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Newspoll shows turnaround for Government -

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TONY JONES: Well is it the start of a Government fight-back, or just a reminder that Labor looks
like romping it in?

The opinion poll to be published in tomorrow's Australian newspaper shows a reversal of fortune for
the Coalition. Labor's lead on the primary vote, and after preferences, has been pegged back, but
still has the contenders heading for a clear victory.

And as the Opposition today continued to pressure the Prime Minister on naming an election date,
the Government countered with a spirited assault on Kevin Rudd.

From Canberra, Ben Worsley reports.

BEN WORSLEY: John Howard promised Parliament would be sitting this week and so it is. And as much
as the Opposition welcomes any forum to further the Government's woes, Labor's getting itchy feet.

STEPHEN SMITH, OPPOSITION EDUCATION SPOKESMAN: The time is up for the phoney election campaign and
John Howard should simply get on and call the election and let's get down to it.

WAYNE SWAN, SHADOW TREASURER: What the Government is doing is using this additional time, holding
off calling the election so it can spend tens of millions of dollars of taxpayers' money on blatant
political advertising.

BEN WORSLEY: Not content with its faux campaign launch on the weekend, Labor wants the leaders'
debate to begin.

JULIA GILLARD, DEPUTY OPPOSITION LEADER: Of course we know Mr Howard and Mr Costello are busy
debating the Liberal leadership. What they're not prepared to debate is they're not prepared to
debate the Opposition on the issues that matter to Australian working families.

BEN WORSLEY: Three debates in all they want, one of them on the internet.

ALEXANDER DOWNER, FOREIGN MINISTER: YouTube is more important to Mr Rudd than the national
Parliament of Australia. YouTube is more important than the national Parliament of Australia. What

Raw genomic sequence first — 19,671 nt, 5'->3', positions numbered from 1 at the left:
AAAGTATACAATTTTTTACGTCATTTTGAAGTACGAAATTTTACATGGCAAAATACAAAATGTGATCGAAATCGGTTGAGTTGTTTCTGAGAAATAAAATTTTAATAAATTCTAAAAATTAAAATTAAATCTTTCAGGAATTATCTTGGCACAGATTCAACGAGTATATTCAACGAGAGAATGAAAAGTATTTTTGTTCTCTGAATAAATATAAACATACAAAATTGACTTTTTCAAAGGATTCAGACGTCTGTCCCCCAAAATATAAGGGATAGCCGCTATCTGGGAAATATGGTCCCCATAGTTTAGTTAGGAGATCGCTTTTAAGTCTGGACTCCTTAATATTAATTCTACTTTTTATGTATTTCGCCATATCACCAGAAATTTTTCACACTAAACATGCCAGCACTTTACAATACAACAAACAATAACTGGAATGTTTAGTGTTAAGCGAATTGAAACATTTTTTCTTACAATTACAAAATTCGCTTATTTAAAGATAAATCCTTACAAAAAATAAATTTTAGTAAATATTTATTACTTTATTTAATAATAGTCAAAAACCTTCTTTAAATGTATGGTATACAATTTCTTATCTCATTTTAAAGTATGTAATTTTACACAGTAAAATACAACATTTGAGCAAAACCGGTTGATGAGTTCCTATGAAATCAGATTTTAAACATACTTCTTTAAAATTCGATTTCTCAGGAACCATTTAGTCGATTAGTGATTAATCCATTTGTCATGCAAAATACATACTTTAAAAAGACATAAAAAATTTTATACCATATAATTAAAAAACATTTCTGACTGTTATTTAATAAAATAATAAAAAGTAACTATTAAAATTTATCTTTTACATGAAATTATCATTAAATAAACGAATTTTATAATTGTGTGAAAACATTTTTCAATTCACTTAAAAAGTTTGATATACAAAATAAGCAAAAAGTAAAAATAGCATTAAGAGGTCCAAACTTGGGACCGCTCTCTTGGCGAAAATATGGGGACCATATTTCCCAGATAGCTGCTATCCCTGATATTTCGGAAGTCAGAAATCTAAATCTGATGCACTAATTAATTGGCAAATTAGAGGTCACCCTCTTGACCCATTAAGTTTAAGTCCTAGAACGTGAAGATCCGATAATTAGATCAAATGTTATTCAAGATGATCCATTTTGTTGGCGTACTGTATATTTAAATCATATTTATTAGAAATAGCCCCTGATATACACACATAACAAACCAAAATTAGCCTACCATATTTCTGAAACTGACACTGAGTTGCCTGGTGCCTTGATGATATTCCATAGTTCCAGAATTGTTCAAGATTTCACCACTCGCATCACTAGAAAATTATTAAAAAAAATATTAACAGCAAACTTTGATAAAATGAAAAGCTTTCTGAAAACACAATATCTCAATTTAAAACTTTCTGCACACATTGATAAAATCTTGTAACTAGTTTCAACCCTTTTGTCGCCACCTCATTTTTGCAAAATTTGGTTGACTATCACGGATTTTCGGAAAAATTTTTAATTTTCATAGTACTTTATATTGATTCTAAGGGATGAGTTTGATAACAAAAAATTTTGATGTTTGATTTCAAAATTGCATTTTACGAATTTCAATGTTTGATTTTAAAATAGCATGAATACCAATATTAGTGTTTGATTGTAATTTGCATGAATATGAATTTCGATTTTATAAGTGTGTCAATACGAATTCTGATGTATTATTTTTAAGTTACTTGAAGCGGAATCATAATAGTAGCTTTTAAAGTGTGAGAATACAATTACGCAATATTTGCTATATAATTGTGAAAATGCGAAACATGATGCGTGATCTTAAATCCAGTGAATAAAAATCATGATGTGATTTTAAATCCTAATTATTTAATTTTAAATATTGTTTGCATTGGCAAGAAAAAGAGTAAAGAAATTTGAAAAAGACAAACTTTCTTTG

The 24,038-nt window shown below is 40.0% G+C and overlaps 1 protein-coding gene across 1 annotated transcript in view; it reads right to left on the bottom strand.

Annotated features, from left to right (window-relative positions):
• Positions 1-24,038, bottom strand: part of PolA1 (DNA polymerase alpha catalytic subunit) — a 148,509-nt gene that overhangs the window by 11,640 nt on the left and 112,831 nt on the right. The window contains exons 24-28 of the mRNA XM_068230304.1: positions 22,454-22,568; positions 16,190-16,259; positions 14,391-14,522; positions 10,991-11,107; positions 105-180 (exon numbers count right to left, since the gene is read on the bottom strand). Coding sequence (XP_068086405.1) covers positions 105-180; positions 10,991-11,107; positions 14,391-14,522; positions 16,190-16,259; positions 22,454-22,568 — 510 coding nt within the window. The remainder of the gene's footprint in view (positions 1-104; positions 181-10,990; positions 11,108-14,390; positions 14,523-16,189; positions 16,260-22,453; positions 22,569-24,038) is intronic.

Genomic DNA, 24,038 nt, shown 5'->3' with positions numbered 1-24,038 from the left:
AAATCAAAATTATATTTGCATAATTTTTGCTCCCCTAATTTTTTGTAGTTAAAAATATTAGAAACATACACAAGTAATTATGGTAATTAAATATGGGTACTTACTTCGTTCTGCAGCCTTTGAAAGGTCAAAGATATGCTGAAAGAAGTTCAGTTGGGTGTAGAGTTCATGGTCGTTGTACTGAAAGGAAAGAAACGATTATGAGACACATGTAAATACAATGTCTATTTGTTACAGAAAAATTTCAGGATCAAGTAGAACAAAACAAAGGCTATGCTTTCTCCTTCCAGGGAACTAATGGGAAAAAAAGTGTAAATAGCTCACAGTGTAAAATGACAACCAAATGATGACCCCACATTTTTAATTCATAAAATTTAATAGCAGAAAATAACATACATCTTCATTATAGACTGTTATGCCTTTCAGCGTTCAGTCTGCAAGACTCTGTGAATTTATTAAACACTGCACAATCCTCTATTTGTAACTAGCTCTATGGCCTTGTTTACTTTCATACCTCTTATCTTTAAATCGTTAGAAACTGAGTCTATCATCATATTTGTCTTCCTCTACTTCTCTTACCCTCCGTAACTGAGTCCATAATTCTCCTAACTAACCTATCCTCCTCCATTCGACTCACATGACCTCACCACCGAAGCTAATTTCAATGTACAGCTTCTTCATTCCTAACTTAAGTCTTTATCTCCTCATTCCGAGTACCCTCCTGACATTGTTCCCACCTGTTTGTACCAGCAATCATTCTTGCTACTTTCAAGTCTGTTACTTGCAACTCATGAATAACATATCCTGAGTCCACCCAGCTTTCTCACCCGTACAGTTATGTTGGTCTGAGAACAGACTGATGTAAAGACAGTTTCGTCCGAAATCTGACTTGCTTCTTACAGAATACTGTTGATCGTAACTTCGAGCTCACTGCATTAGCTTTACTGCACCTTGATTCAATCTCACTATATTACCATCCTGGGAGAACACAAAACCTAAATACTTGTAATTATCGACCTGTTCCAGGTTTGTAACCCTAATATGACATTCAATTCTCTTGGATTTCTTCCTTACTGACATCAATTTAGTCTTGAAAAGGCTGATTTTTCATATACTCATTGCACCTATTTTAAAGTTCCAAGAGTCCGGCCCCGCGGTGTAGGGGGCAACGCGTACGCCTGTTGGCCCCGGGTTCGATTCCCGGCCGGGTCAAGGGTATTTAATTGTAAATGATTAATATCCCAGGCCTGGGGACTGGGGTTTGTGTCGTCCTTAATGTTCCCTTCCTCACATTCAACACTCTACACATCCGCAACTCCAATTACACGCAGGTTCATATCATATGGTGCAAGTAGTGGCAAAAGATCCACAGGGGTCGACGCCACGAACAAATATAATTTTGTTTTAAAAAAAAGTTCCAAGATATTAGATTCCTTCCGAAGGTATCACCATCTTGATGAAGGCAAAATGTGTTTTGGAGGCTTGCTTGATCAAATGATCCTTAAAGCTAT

a phoney. What a phoney. I mean, that really is pathetic, it's about time you people really, you
know, savagely turned on him (laughs), ran some of his lies.

BEN WORSLEY: In case the media wasn't listening, the Government took its line to the house. Kevin
Rudd, they want voters to know, has promised nothing more than Government-by-committee.

JOHN HOWARD, PRIME MINISTER: I've done a little bit of homework and I've gone through some of these
lists, Mr Speaker, and every time the leader of the Opposition opens his mouth, he establishes a
new committee.

MARK VAILE, DEPUTY PRIME MINISTER: Establishing committees and putting off decisions is weak
leadership.

MAL BROUGH, INDIGENOUS AFFAIRS MINISTER: Real leadership, not new leadership, real leadership is
when you have a position, you take it, you argue it, in the nation's interest.

PETER COSTELLO, TREASURER: When we decided to restore Australia's credit ratings, we didn't set up
a committee.

JOHN HOWARD: I don't want to bore the house but this list goes on and on.

BEN WORSLEY: So do the opinion polls.

JOURNALIST: Are you feeling nervous about Newspoll?

DENNIS JENSEN, LIBERAL MP: Well, I'll just wait and see what it says.

BEN WORSLEY: What it says is the Government has made significant ground on Labor. The Newspoll in
tomorrow's Australian shows the Coalition closing the gap on the primary vote by eight points.
After preferences, the Coalition has also picked up four points. John Howard, though, has had
little joy as preferred Prime Minister.

BEN WORSLEY: Newspoll still points to a thumping victory for Labor but this result will no doubt
put a spring in the step of the Coalition. More than anything, the Government will hope it finally
puts the leadership issue to bed.

ALEXANDER DOWNER: The Labor party cheer squad that are running around saying we've won this
election and starting to think about how they're going to hold Government in 2010. My experience is
that people like that can so often be deeply disappointed. The preconditions are not there to throw
the Government out.

STEPHEN SMITH, OPPOSITION EDUCATION SPOKESMAN: I do not believe that this election is in the bag or
won yet. We are a long way from that.

BEN WORSLEY: And it seems some way from knowing when the election might be.